When the negative reviews for X-Men: Apocalypse started coming in, I was surprised. The X-Men franchise can generally be relied upon to provide solid entertainment, if not anything really spectacular: in my opinion, the only “bad” one is X-Men Origins: Wolverine, and even that’s far from the worst superhero movie ever. I decided to see this movie anyway, as I do sometimes go against the critical consensus: I liked X-Men: The Last Stand better than X-Men: First Class, for example. But having seen this film, I’m with the Rotten Tomatoes rating: I was disappointed.
We open in ancient Egypt, where Apocalypse (Oscar Isaac), the all-powerful first mutant, rules as a god. As he performs a ritual that will grant him immortality, he is betrayed by his followers, and left entombed under the remains of his pyramid. Flash forward to 1983, where Apocalypse is set free: recruiting four powerful mutants to be his servants, including the ever-tortured Magneto (Michael Fassbender), he sets forth on his plans for world domination – and only Charles Xavier (James McAvoy) and his X-Men can stop him. (If you’re wondering how this fits into the timelines and continuity of the previous X-Men films, by the way, don’t ask me – I’ve given up trying to make sense of it.)
If the above plot summary seems simplistic, that’s because it is. This film literally involves cities being ripped apart from the ground up, yet still doesn’t have a grand enough scale. Broken down into the basic plot points, the whole story is more fitting for an episode of a TV show than a 142-minute film: there’s little sense of tension until the very end. This is compounded by the fact that Apocalypse, who is thousands of years old and wields incredible power, still manages to be a really boring villain. There’s little that’s fresh or lively in his performance, despite a lot of distorted shouting; and again, it isn’t until the end that he really comes across as unbeatable. I remember Apocalypse in the X-Men animated series being much more intimidating than this. The story also places a lot of focus on Jean Grey (Sophie Turner) and her learning not to be afraid of her powers, but as Turner also gives a very flat performance, this isn’t very compelling either.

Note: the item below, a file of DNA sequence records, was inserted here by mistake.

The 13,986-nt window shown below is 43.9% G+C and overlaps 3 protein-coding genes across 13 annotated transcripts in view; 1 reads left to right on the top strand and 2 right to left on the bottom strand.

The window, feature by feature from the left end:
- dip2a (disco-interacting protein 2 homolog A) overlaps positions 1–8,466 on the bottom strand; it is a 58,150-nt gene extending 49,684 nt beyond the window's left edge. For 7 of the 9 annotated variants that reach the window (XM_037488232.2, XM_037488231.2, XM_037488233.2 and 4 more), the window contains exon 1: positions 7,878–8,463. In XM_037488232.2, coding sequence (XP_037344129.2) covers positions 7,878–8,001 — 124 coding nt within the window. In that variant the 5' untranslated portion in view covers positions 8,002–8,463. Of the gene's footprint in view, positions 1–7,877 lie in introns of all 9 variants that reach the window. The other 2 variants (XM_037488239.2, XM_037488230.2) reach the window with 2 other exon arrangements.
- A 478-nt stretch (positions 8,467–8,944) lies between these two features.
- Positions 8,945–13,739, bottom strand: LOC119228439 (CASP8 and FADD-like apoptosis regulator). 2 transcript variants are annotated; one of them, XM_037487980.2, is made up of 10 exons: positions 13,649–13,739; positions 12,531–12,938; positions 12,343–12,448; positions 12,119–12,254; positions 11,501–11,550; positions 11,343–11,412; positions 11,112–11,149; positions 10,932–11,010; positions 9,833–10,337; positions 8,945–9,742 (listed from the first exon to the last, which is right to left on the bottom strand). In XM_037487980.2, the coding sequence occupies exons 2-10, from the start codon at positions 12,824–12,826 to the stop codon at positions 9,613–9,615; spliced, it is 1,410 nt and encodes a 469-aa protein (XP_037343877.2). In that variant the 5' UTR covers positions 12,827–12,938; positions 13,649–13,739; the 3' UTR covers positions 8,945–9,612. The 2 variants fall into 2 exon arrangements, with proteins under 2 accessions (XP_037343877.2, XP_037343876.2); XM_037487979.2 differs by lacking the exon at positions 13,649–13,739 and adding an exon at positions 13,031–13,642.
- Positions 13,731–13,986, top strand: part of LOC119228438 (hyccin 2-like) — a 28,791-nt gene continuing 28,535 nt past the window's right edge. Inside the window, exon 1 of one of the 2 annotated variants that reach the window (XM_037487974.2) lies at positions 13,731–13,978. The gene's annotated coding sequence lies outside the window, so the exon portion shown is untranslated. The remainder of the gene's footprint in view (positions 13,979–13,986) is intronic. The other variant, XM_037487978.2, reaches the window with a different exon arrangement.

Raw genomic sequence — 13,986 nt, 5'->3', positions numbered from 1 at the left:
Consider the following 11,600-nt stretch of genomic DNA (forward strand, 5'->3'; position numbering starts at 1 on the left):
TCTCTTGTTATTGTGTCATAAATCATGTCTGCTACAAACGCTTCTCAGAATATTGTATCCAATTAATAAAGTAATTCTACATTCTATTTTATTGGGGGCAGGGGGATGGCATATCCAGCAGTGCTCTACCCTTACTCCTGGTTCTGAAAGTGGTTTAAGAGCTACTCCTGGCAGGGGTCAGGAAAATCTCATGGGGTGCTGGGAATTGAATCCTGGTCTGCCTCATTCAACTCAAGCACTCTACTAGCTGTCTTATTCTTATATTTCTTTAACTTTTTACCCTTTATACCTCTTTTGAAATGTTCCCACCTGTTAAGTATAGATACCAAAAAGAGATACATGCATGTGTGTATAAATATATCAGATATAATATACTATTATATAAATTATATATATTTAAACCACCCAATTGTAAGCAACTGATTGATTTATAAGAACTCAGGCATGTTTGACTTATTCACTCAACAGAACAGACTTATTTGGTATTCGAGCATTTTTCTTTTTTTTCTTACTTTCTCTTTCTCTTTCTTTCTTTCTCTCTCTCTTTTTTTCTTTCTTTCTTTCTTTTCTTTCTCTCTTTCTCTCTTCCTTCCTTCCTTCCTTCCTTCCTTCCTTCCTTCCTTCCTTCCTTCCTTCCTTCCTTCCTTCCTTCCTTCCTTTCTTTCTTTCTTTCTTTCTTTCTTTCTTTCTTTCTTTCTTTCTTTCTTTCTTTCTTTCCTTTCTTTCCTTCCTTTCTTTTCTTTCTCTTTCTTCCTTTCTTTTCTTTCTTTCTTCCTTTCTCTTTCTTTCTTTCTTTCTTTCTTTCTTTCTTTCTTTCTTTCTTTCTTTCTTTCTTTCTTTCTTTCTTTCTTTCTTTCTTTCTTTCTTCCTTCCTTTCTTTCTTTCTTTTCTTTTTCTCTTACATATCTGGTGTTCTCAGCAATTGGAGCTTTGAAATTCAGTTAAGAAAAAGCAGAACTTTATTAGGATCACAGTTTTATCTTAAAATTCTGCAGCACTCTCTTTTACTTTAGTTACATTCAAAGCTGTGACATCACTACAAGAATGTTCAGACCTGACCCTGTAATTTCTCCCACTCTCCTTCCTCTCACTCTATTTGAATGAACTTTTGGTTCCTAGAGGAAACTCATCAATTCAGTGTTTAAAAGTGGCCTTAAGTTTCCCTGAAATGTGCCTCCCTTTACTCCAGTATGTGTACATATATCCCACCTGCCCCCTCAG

Michael Fassbender still shows off impressive acting chops as Magneto, but as with so much in this film, it’s nothing we haven’t seen before. Early on, the character suffers a personal tragedy, the staging of which comes off as silly more than anything else: I wasn’t even sure what had happened for a few moments. Soon after, Magneto has his first encounter with Apocalypse, right when he’s about to deliver a big dramatic revenge on the people who wronged him: the film appears to show some self-awareness as Magneto turns to Apocalypse and says “Who the *** are you?”, in a tone that says “Excuse me, I’m reminding everyone how dark and tortured I am and you’ve ruined my moment!”
Easily the best thing about this film is Quicksilver (Evan Peters), who is as funny as he was in the last film, and gets a lot more screentime as well. He has another extended scene where he carries out life-saving tasks in a slow-motion environment, this time to the tune of The Eurythmics’ “Sweet Dreams Are Made Of This” – but while this is funny to watch, it also feels inappropriate: what is happening during this scene is actually really serious, and it’s jarring to suddenly cut to Quicksilver doing his thing. There are also some good individual scenes, like when Apocalypse takes Magneto to the remains of Auschwitz. The action is OK, but there is so little time spent fighting each of Apocalypse’s mutant followers individually, that it feels like wasted potential: it could have been brilliant, and it just isn’t.
X-Men: Apocalypse isn’t an actively bad film – it’s not just not terribly entertaining and doesn’t bring anything new to the table. There’s little in the way of deep character and theme exploration: it’s just another story in the lives of the X-Men, and nothing more. I recommend you wait for the DVD release. Rating: 2.5/5.